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Dan Bickley

Energy of Phoenix Suns fans is the best story of the NBA postseason

Phoenix Suns fans cheer as time runs out in the second half of Game 4 of an NBA second-round playoff series against the Denver Nuggets, Sunday, June 13, 2021, in Denver. Phoenix won 125-118 to sweep the series. (AP Photo/David Zalubowski)

The Phoenix Suns are the second-best story of the postseason. They have won seven consecutive playoff games. Their closest margin of victory was Sunday’s 125-118 win over the Nuggets, a game that never felt in jeopardy.

Their surging playoff status ranks only behind you, the growing army of Suns fans in Arizona, a rabid contingent tilting the machine. You are the Cinderella story of the NBA postseason.

Halfway to a championship, and home games at Phoenix Suns Arena have become merciless on the ears and the opponents. The crowd is young, diverse and eager to contribute. The energy is even better than the noise.

We are witnessing a confluence of landmark events in Phoenix: the release of pent-up energy from pandemic isolation; a fire that has been growing around this team since their 8-0 bubble performance in Orlando; the stunning offseason acquisitions of Chris Paul and Jae Crowder; the much-needed maturation of Deandre Ayton; and a renovated arena perfectly appointed to serve a people-watching, celeb-obsessed kind of town.

The cumulative effect is exhilarating. We’ve seen four young boys go viral in the crescendo of a Torrey Craig dunk. We embraced the brave lad who so identified with these Suns that he went to war with his shirt during a raucous timeout while cameras scanned the crowd, exposing his tender torso to the world because his basketball team made him strong.

Chris Paul was watching, and couldn’t believe his eyes. Just like Ayton’s reaction to the coming-home party Suns fans staged after the demolition in Denver.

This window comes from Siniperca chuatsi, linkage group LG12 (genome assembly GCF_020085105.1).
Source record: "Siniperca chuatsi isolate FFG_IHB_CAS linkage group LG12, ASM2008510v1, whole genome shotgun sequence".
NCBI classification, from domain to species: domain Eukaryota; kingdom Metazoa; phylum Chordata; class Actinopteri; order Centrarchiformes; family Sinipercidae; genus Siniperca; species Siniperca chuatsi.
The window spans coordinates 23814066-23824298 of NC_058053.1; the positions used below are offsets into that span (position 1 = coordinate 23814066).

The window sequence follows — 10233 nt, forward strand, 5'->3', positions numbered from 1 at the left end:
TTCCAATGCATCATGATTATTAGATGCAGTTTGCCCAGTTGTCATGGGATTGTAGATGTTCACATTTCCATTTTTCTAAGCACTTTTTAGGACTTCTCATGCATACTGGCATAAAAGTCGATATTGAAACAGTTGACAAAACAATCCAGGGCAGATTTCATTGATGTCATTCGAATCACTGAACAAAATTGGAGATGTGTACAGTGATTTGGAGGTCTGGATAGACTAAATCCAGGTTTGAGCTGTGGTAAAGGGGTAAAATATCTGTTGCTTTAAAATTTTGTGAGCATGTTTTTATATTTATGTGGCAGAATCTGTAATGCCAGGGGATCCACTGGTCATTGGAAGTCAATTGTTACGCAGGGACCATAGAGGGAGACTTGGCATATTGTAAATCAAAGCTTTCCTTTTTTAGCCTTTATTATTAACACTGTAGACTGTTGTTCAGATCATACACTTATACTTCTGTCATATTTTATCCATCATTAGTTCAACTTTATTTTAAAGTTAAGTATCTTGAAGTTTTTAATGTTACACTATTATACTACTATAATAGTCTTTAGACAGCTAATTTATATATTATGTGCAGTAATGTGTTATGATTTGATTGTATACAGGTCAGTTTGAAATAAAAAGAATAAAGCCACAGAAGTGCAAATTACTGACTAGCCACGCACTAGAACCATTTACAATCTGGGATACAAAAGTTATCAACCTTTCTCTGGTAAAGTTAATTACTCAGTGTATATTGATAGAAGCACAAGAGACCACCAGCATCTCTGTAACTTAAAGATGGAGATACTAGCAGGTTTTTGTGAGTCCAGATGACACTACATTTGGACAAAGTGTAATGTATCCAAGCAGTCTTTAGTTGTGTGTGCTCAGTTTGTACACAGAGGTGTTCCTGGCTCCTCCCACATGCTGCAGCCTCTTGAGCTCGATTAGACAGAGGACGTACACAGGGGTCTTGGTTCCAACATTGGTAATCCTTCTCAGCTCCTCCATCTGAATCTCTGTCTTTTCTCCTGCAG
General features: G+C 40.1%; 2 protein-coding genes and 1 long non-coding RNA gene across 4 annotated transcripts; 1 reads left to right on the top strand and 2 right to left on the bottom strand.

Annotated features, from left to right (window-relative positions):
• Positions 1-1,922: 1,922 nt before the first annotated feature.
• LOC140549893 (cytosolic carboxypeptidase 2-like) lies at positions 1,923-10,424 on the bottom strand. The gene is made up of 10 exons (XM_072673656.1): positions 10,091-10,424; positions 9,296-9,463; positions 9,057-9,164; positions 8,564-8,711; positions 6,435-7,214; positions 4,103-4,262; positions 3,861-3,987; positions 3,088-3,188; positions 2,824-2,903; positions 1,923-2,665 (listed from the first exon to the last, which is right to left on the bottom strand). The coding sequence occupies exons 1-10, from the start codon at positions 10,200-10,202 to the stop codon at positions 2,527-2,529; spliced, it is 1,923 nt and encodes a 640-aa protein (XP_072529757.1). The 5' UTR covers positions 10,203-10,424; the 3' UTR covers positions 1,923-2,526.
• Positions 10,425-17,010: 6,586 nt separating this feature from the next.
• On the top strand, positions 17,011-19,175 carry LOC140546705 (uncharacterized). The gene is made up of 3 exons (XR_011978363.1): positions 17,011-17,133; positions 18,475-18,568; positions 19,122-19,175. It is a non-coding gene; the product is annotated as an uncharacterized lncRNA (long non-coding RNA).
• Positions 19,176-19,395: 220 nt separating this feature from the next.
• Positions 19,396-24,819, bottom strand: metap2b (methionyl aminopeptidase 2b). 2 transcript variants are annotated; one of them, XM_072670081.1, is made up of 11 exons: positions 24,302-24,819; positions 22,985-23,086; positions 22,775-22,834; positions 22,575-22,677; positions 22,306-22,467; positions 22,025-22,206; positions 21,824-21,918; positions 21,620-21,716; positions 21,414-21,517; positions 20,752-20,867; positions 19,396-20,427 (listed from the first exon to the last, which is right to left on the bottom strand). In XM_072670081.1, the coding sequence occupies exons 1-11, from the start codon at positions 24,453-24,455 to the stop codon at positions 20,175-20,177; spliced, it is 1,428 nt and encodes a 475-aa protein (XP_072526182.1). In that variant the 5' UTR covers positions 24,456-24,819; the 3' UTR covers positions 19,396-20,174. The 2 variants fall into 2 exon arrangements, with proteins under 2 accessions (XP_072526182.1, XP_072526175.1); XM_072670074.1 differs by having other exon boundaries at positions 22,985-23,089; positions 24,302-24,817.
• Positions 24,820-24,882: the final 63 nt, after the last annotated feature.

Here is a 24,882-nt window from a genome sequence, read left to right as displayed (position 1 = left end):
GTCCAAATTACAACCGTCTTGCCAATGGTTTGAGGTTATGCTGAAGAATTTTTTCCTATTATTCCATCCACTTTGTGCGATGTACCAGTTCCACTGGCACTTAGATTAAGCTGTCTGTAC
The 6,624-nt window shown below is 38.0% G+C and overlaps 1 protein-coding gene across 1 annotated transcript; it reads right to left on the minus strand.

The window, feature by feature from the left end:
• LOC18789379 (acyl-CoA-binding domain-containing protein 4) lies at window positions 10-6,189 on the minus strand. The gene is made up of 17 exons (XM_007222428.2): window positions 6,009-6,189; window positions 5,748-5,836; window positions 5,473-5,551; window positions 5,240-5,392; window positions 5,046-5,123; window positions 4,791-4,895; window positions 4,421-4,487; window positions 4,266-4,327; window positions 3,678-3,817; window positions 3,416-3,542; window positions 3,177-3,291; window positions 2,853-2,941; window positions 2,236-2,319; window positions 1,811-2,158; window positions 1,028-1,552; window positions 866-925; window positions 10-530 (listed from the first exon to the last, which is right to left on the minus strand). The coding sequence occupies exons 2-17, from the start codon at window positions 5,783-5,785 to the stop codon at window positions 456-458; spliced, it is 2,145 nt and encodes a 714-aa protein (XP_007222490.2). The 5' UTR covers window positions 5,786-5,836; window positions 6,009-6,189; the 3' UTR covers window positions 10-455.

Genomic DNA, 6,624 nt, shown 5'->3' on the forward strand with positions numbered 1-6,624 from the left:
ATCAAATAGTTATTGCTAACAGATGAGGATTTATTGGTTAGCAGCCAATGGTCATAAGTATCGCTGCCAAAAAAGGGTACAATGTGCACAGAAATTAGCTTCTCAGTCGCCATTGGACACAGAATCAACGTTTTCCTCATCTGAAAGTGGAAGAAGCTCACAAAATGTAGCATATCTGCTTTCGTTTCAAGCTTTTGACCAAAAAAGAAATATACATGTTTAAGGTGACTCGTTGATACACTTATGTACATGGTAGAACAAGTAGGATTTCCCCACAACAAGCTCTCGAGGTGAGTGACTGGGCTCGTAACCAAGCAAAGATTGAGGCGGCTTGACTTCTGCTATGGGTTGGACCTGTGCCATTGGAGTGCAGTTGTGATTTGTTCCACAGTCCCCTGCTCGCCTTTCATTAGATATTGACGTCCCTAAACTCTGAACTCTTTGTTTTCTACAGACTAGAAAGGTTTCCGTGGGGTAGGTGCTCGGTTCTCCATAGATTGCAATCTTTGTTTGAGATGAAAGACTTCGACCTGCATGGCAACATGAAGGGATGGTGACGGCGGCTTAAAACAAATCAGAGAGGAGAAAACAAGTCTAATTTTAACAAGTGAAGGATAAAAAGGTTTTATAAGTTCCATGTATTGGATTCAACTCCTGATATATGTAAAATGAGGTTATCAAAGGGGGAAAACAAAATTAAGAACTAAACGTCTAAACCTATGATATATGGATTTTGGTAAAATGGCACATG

Sweeps are impact statements. They put an entire postseason on notice. And over two road games in Denver, Valley fans flipped the script entirely, filling another team’s arena with hostile Suns fans. They preyed on a weak opponent and a soft market, in a city that was fast losing hope.

We all know the feeling. It is the bane of our sporting existence. We are famous for surrendering our largest stadiums without much resistance. Too often, our major franchises make us docile and detached. But not anymore. Over the weekend, our weakness became a strength. Suns fans hit the road just to make a stand. One of them became an instant legend.

This is not meant to glorify violence. But the Nuggets fan swung first. And the guy in the Suns jersey who fought with an alarming combination of force and chill not only delivered a tagline for the ages (“Suns in four!”). He seemed to symbolize this entire journey.

These Suns will not be sucker punched from the playoffs. Not by a Nuggets fan throwing a hidden haymaker from higher ground. Not by a fluke injury to Chris Paul in the opening moments of the 2021 playoffs. Not by David Stern, Robert Horry or John Paxson.

Not by anything.

Not yet.

Reach Bickley at dbickley@arizonasports.com. Listen to Bickley & Marotta weekdays from 10 a.m. – 2 p.m. on 98.7 FM Arizona’s Sports Station.


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Dan Bickley bio
Dan Bickley is the most influential sports media member in Arizona sports history, having spent over 20 years as the award-winning lead sports columnist for The Arizona Republic and AZCentral.com and almost two decades as a Valley sports radio talk show host. In spring 2018, Bickley made the decision to leave the newspaper to join the Arizona Sports team as host of the entertaining and informative midday show Bickley and Marotta, as well as bring his opinionated and provocative column exclusively to ArizonaSports.com.
Bickley’s journalism career began in his hometown of Chicago, where he was part of a star-studded staff at the Chicago Sun-Times. He chronicled Michael Jordan’s six NBA championships; covered the Olympics in eight different countries and attended 14 Super Bowls; spent three weeks in an Indianapolis courthouse writing about Mike Tyson’s rape trial; and once left his laptop in an Edmonton bar after the Blackhawks reached the Stanley Cup Finals.
He has won multiple awards, written two books, formed a rock band, fathered three children, and once turned down an offer to work at the New York Times.  His passions include sports, music, the alphabet, good beer and great radio. After joining Arizona Sports 98.7 FM, he couldn’t be happier